And nimble racer that doth always win;
Thus did our tour pedestrian begin,
From Clitheroe Castle up to Pendle Hill;
For distance, cared we not one single pin,
When linked like Juno's swans, or better still,

Like Milton's thunderbolts, or ancient Jack and Gill.

The first thing that attracted curiosity
And put our our scientific powers in play,
The first, too, that arrested the velocity
Of our quick-moving footsteps by the way,
Was Nature's ample book, which open lay
Within the fossil, rocks of Coplow Delf,
Where shellfish, zoophyte, and the solid spray
Of stony waves, stiff, piled up, shelf, on shelf,

Looked like a sea turned marble by Medusa's self.

We climbed those wave-like rocks to get some fossils,
And found full many, some with forms complete.
Which well repaid us for the falls and jostles
With which we in obtaining them did meet;
And noble was the thought the feeling sweet
And pleasant, which our raptured spirits felt;
In truth, it was a philosophic treat,
On which the mind of Tyndall might have dwelt

And seen the waxen gods of Orthodoxy melt

Before the Sun of Science, whose full blaze
Beamed through the darkness of ten thousand years,
While Reason's convex mirror caught its rays
And burned the robe which Superstition wears;
Her lamb's wool vesture, too, whose loss unbares
Her bloody bosom and her sable heart—
Let no fanatic, full of holy fears,
Nor any pious pastor shrug and start

Lest Faith should thus be slain by Truth's creed-piercing dart.

Emerging from the delf, an exhalation
Seemed from the hollow earth's hot womb to rise,
Whose quivering glitter spread such a sensation
Of wonder, we could scarce believe our eyes;
'Twas smokeless, noiseless, colourless likewise—
Paler than moonbeams—dazzling as the sun—
More thin than air—more clear than summer skies—
Comparison on earth can not be won

For that most wondrous strange, and weird phenomenon.

Like the red-throated gape of on hyena
Whose marble teeth are stained with human blood,
Or, like the crater of the red volcano
When bubbling up its burning lava flood,
The lime-kiln did appear to those who stood,
Half-breathless, gazing down the dazzling brink,
Where solid rocks are molten down to mud,
Which no good man beholds, but he must think

About the bigot's hell, which fools to faith do link.

And so did we, but busy Recollection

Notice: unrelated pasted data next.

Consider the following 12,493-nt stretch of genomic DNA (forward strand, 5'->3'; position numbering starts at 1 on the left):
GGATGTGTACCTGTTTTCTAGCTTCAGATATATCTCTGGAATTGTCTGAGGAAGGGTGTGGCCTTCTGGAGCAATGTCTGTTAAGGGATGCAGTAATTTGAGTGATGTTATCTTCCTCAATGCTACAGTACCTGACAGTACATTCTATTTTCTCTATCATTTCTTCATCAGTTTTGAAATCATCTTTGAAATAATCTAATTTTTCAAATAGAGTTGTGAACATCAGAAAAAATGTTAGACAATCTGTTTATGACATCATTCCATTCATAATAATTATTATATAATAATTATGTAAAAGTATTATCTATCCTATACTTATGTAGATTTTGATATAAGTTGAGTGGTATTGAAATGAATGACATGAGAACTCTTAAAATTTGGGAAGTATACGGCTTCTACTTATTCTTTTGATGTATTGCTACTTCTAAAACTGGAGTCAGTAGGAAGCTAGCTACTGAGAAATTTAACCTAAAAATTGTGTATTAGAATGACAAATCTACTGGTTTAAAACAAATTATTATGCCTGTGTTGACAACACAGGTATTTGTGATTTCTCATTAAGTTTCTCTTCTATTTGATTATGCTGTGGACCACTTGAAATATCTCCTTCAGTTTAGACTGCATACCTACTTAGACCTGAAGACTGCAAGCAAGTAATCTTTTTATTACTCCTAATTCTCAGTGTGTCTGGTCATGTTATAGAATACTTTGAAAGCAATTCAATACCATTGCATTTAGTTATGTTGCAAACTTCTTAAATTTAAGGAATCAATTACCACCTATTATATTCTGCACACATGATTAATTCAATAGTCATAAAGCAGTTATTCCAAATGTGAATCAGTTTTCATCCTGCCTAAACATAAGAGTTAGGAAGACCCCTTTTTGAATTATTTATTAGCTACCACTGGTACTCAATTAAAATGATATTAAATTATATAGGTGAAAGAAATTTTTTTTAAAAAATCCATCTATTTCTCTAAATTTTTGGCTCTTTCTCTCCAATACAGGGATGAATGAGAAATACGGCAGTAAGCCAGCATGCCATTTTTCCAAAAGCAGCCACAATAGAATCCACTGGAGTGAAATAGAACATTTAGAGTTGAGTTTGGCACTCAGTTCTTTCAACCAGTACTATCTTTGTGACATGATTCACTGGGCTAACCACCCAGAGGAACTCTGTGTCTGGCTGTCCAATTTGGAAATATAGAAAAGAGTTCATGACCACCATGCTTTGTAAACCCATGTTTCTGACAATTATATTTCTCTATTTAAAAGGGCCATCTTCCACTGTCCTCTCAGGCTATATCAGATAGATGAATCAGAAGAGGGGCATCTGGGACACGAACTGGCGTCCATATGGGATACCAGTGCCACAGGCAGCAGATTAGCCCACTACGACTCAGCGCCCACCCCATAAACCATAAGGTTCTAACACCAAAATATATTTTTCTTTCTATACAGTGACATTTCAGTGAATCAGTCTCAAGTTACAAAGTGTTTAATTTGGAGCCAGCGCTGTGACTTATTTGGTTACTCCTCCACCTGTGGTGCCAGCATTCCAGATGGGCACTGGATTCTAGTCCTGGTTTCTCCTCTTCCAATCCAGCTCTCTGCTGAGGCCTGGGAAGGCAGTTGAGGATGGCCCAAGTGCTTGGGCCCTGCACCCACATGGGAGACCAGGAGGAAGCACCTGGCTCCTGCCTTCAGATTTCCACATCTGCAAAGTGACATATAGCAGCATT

Aroused us from our reverie, and full soon
Bade us be moving in the right direction
For Pendle, if we would enjoy the boon
That she grants to the eye, before the moon
Shot from the flaming axle of the sun,
Where old Hyperion, in meridian swoon,
Reels round the dome of heaven and doth run

His chariot to the west, where Night sits robed in dun.

A road that reached up to the constellations;
A pile of earth, that propped the firmament;
A landmark, for the sea-traversing nations;
A universe-o'erlooking battlement;
A fragment, which from heaven had been rent
In god-strife, or the germ of some new world,
Which, in almighty anger, had been sent,

On Titans bold with flags against the skies unfurled,—

Did Pendle seem to us, a few miles from it;
But, when arrived at the gigantic base
Of that dread mount, from what had seemed the summit,
A loftier hill its dome-like head did raise
Through the blue heavens; then, with blank amaze—
With speechless wonder—we beheld the scene!
E'en cattle stood contemplative to gaze,
As though endowed with reason they had been,

Where height had chanted the hill to blue from brightest green.

We breasted her steep brow, close by the side
Of one huge wall, which to the hill-top led;
We followed in the footsteps of our guide,
And by a well sat down to share our bread;
The cows, for coolness, to the rivers fled,
And, with their tails, lashed off the angry flies;
The sheep lay panting on their grassy bed,
Half roasted, and complained with bleating cries,

While liquid lightning rained down from the molten skies.

And as we sat upon that skyey mountain,
Though we few dainties had, we ate our fill,
And drank fresh water, from as pure a fountain
As ever was the parent of a rill;
While Fancy formed a bridge, from hill to hill,